12

Here is a dialogue from Dilbert:

Pointy-Haired Boss: Now let's hear what Dilbert did this week.

Dilbert: I unnecessarily duplicated Ted's work because you forgot you asked both of us to do the same task.

Pointy-Haired Boss: And how about Alice?.

Alice: You're three for three.

What does three for three mean here, or how can I parse it? She did the same task also?

I have not managed to find a definition for three for three, but apparently two for two comes from baseball and means "successful at both attempts".

17

(number) for (number) simply means "you were successful (number) attempts out of (number) attempts"

So you could be "seven for nine" or any other combination, athough it is rarely used that way outside of sports like baseball.

In this case Dilbert basically said "Ted and I were asked the same thing so we did the thing twice" and Alice said "actually all three of us were asked the same thing and all three did the thing"

  • 2
    So she is saying something like "out of your three attempts to get the task done, you succeeded all three times"? – Wilson Mar 25 at 9:06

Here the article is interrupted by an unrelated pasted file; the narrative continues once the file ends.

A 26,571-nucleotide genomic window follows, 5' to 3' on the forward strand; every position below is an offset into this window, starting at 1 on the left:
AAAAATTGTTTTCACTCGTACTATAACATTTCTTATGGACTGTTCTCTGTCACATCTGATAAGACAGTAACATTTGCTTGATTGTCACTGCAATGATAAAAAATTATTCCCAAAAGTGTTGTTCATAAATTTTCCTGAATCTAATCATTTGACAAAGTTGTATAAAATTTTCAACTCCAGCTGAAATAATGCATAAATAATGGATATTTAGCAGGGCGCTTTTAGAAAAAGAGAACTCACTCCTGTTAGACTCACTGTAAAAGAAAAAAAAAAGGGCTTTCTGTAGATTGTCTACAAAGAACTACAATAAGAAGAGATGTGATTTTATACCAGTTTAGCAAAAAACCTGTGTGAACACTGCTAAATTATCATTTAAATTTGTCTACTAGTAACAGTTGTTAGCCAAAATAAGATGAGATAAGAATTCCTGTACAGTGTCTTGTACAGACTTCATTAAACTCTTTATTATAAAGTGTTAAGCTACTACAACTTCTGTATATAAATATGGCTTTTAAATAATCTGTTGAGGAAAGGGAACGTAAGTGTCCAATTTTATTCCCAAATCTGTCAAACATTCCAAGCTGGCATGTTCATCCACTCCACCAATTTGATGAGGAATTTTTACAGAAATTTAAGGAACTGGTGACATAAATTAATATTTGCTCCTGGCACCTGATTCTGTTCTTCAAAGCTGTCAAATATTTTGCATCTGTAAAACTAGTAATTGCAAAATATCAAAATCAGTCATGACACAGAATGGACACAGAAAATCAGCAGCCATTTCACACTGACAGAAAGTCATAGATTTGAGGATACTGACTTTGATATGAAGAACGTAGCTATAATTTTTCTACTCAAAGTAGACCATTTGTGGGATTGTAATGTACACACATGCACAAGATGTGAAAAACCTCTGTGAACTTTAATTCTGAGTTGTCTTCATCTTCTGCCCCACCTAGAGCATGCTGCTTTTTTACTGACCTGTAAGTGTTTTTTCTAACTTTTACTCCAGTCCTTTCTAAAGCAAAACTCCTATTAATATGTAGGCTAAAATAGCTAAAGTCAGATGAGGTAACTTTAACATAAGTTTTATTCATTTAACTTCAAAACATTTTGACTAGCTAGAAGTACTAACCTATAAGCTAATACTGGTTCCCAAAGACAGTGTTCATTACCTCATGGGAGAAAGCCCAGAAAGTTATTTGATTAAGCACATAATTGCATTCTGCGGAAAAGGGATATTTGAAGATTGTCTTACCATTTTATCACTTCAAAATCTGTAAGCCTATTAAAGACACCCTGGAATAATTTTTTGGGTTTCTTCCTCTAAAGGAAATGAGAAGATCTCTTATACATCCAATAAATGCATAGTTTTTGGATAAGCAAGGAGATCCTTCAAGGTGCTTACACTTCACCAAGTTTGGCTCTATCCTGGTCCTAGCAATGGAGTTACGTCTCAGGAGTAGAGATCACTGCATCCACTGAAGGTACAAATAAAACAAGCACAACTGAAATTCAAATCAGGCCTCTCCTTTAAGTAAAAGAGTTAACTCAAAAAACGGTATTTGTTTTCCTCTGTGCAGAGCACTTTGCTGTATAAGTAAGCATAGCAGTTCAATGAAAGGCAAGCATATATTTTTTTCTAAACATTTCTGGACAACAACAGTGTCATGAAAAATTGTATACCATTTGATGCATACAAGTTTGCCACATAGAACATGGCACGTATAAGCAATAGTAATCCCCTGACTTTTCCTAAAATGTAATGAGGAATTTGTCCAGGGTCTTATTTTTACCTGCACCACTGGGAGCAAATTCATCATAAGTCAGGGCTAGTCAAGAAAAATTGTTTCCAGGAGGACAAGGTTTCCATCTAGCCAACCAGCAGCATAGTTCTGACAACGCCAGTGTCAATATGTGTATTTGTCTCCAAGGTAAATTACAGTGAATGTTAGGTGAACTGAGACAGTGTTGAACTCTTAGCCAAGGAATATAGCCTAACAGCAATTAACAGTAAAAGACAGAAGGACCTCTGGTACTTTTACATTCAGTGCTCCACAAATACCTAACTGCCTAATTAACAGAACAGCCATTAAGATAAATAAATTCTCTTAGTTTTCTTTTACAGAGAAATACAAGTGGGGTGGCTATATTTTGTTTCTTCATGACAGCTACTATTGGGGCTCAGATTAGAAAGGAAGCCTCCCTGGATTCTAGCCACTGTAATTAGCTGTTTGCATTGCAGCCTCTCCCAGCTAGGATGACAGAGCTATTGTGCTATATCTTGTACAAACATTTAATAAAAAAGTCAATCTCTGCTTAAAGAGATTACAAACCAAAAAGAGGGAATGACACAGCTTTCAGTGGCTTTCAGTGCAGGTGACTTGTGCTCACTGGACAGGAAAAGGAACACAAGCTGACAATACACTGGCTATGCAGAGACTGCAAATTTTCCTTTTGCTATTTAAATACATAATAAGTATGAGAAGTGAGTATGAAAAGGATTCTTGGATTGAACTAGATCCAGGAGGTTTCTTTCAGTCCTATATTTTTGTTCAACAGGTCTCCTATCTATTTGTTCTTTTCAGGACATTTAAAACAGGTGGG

• 6
    As a native British English speaker, I would note that I consider "(number) for (number)" to be an American English phrase. – AndyT Mar 25 at 11:59
  • 5
    In cricket "X for Y" means X runs for Y wickets, which doesn't mean the same thing (even figuratively). – Greg Mar 25 at 12:57
  • 8
    @Wilson Note that in this context it is undesirable for the employees to have completed the work, so the three "successes" here are not actually a good outcome. Alice is being sarcastic. – Tashus Mar 25 at 14:36
  • 4
    As Tashus said. It's more like "you've succeeded at being a terrible manager, three times". (Although, due to the fencepost problem, it's really more like two times!) – Lightness Races in Orbit Mar 25 at 16:21

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